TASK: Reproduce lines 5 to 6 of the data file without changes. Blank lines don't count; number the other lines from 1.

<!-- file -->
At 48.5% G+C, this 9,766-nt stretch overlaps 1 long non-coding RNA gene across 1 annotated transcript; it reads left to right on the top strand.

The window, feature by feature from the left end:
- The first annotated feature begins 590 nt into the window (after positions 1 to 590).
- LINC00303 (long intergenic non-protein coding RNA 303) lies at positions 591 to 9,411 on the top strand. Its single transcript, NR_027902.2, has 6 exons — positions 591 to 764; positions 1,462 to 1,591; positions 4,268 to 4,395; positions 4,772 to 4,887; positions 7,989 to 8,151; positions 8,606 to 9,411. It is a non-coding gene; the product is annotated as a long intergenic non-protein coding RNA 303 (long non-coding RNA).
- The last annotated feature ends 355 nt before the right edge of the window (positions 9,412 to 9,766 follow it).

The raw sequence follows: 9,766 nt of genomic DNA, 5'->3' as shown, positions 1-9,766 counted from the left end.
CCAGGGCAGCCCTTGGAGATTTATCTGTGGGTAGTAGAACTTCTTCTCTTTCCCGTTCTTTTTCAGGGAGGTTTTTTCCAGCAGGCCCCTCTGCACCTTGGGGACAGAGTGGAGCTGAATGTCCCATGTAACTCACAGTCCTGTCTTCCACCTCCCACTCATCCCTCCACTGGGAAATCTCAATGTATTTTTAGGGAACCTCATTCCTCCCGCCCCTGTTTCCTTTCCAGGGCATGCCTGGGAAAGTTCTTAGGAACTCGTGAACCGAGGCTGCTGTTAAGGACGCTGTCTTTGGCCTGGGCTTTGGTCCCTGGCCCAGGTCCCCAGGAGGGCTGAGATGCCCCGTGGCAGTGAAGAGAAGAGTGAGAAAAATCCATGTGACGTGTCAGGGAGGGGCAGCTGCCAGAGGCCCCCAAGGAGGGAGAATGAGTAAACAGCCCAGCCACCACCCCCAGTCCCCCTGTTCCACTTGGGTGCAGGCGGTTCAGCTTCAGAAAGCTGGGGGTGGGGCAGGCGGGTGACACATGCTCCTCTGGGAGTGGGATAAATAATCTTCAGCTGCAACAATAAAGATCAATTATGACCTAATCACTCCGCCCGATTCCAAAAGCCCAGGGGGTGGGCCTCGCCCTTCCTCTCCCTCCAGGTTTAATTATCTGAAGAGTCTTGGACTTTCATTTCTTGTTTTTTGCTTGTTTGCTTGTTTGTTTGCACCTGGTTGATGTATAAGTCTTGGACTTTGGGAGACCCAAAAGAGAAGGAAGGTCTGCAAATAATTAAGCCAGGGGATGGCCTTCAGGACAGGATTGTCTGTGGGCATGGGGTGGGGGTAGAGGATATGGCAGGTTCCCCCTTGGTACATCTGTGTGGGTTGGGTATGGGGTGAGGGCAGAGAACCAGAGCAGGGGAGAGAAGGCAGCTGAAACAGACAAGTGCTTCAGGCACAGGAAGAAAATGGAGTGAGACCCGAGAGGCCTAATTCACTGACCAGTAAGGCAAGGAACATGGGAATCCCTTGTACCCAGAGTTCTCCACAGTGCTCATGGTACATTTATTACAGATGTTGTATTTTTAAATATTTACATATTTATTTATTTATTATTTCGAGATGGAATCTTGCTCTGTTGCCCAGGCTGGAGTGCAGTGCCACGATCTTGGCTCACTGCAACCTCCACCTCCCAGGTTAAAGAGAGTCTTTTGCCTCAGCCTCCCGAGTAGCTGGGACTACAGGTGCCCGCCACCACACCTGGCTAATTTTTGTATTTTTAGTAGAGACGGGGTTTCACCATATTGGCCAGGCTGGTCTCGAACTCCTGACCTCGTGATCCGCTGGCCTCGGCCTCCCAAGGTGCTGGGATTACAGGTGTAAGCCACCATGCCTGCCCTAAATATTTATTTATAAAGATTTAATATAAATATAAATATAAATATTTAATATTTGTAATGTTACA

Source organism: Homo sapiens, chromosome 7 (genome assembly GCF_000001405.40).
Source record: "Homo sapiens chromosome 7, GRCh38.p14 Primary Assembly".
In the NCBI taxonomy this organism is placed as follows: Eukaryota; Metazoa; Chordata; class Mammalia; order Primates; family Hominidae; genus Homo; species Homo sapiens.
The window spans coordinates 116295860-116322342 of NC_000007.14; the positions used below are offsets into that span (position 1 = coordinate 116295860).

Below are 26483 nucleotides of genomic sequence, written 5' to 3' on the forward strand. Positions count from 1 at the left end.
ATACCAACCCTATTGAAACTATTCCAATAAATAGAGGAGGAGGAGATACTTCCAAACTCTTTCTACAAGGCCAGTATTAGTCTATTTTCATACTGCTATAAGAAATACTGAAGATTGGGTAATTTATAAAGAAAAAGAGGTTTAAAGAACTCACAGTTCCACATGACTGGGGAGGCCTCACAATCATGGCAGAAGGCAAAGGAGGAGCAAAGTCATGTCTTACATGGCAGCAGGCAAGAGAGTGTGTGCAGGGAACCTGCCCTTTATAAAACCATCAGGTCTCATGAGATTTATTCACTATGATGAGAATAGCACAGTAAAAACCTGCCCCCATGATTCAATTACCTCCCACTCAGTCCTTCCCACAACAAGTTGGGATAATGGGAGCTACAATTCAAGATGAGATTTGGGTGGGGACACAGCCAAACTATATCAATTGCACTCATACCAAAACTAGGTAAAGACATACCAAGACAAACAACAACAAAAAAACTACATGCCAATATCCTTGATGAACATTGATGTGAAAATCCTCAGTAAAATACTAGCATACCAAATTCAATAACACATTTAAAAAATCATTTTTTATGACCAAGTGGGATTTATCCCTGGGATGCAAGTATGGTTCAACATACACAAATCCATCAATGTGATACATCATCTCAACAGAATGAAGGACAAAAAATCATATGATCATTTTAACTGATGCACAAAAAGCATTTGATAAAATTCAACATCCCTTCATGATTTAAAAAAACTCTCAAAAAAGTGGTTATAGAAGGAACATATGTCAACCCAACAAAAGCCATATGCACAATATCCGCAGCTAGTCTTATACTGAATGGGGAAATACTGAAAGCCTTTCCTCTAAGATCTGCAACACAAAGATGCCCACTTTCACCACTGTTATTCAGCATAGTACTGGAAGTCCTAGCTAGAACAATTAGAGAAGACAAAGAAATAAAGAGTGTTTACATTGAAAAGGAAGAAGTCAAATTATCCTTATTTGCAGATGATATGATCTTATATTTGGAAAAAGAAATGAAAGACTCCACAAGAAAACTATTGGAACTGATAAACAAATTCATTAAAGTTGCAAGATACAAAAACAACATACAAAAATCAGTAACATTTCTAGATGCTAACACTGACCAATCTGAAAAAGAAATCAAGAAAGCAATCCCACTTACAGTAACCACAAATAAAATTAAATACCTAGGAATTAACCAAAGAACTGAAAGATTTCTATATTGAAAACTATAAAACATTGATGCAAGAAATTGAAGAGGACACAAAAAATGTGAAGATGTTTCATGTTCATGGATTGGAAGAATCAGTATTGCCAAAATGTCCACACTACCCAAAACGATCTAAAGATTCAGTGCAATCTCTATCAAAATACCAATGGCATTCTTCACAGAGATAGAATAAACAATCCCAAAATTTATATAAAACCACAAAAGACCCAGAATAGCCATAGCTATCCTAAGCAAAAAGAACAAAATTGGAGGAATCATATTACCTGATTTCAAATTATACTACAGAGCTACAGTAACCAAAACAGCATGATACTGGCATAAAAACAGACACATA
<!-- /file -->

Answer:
- The last annotated feature ends 355 nt before the right edge of the window (positions 9,412 to 9,766 follow it).

The raw sequence follows: 9,766 nt of genomic DNA, 5'->3' as shown, positions 1-9,766 counted from the left end.